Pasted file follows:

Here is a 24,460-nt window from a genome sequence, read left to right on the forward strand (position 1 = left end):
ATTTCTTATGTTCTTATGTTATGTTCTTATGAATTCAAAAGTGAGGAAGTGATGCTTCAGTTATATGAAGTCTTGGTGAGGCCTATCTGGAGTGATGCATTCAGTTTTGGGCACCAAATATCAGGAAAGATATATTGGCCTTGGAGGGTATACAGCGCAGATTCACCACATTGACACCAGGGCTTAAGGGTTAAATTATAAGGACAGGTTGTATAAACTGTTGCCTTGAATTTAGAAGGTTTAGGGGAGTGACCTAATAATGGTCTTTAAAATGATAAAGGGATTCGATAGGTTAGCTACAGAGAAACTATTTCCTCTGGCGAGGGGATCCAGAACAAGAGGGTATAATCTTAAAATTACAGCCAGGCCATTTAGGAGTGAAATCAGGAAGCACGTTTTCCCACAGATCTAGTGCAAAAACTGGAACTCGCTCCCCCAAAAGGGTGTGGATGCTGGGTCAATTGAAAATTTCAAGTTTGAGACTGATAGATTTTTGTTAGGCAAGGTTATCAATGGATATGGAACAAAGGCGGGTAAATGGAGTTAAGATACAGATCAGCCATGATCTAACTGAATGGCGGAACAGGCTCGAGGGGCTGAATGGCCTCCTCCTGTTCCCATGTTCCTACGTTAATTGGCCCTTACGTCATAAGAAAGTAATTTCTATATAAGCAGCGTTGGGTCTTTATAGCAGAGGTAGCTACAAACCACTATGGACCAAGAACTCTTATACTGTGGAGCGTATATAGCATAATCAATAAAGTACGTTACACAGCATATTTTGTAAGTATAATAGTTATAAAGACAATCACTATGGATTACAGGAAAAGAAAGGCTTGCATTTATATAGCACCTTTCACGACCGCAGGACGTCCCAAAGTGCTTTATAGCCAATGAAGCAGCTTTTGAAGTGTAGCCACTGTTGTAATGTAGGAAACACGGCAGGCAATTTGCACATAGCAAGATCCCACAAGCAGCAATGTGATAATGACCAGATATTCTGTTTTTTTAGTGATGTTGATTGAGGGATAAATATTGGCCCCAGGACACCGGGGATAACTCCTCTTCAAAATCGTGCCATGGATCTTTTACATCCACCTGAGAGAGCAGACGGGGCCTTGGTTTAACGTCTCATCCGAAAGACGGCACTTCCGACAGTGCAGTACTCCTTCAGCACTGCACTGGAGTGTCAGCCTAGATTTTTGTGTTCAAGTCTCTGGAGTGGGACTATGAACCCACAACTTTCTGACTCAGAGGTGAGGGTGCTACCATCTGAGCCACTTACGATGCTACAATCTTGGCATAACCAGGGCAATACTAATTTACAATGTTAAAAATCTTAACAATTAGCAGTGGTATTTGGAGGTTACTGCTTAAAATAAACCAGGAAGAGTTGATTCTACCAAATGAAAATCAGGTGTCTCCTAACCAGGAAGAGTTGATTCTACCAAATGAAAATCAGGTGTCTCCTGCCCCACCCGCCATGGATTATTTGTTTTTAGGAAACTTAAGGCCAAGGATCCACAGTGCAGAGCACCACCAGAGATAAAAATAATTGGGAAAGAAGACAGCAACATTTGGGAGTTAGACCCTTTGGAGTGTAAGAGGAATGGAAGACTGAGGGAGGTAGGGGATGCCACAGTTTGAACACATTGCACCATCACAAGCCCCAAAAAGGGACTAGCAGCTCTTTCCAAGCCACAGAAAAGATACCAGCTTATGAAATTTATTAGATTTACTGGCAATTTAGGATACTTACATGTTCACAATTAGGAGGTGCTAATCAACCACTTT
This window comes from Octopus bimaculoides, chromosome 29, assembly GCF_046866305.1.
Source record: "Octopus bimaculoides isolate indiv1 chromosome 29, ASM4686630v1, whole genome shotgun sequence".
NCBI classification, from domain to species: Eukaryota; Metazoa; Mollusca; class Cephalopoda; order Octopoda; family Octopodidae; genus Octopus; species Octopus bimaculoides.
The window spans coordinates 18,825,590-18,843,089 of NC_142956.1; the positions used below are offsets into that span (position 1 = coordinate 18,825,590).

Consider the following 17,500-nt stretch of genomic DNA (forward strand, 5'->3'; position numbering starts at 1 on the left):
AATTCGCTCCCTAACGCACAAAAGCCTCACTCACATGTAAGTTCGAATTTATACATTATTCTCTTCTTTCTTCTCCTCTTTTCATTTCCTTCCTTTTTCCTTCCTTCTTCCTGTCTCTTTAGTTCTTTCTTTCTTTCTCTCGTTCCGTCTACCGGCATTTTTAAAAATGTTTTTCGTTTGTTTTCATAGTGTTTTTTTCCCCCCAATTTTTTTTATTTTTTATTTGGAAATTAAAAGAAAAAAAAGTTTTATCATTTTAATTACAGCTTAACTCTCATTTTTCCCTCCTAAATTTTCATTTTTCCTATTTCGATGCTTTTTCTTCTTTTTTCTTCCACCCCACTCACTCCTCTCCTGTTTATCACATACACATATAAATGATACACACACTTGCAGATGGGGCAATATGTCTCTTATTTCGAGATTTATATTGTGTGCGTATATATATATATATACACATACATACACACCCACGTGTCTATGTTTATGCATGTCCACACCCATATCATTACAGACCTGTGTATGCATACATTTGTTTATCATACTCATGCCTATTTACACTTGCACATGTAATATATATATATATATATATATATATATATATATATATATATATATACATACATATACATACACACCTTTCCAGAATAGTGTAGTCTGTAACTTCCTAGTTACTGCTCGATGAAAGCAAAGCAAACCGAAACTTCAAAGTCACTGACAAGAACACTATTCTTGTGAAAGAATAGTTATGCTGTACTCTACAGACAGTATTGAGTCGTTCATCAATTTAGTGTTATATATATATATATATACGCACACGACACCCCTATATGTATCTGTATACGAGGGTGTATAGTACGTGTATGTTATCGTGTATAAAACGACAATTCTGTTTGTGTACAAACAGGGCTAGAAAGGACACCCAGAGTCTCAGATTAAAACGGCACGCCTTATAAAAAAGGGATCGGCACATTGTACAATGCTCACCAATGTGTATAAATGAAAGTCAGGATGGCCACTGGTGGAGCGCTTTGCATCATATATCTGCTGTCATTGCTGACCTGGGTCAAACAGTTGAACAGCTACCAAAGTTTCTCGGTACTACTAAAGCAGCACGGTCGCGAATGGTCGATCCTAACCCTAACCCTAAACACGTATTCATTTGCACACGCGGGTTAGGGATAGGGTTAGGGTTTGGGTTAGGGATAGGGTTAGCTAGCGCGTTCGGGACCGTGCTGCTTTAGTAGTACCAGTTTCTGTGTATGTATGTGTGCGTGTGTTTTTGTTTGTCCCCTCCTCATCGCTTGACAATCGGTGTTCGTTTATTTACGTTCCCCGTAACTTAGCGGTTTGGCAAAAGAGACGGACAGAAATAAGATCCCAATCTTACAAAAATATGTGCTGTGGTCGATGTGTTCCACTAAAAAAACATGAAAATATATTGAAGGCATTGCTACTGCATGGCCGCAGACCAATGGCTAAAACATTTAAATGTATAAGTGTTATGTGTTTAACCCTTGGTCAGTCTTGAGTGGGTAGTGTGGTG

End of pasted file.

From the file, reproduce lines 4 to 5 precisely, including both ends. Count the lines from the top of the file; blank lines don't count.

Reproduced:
Source record: "Octopus bimaculoides isolate indiv1 chromosome 29, ASM4686630v1, whole genome shotgun sequence".
NCBI classification, from domain to species: Eukaryota; Metazoa; Mollusca; class Cephalopoda; order Octopoda; family Octopodidae; genus Octopus; species Octopus bimaculoides.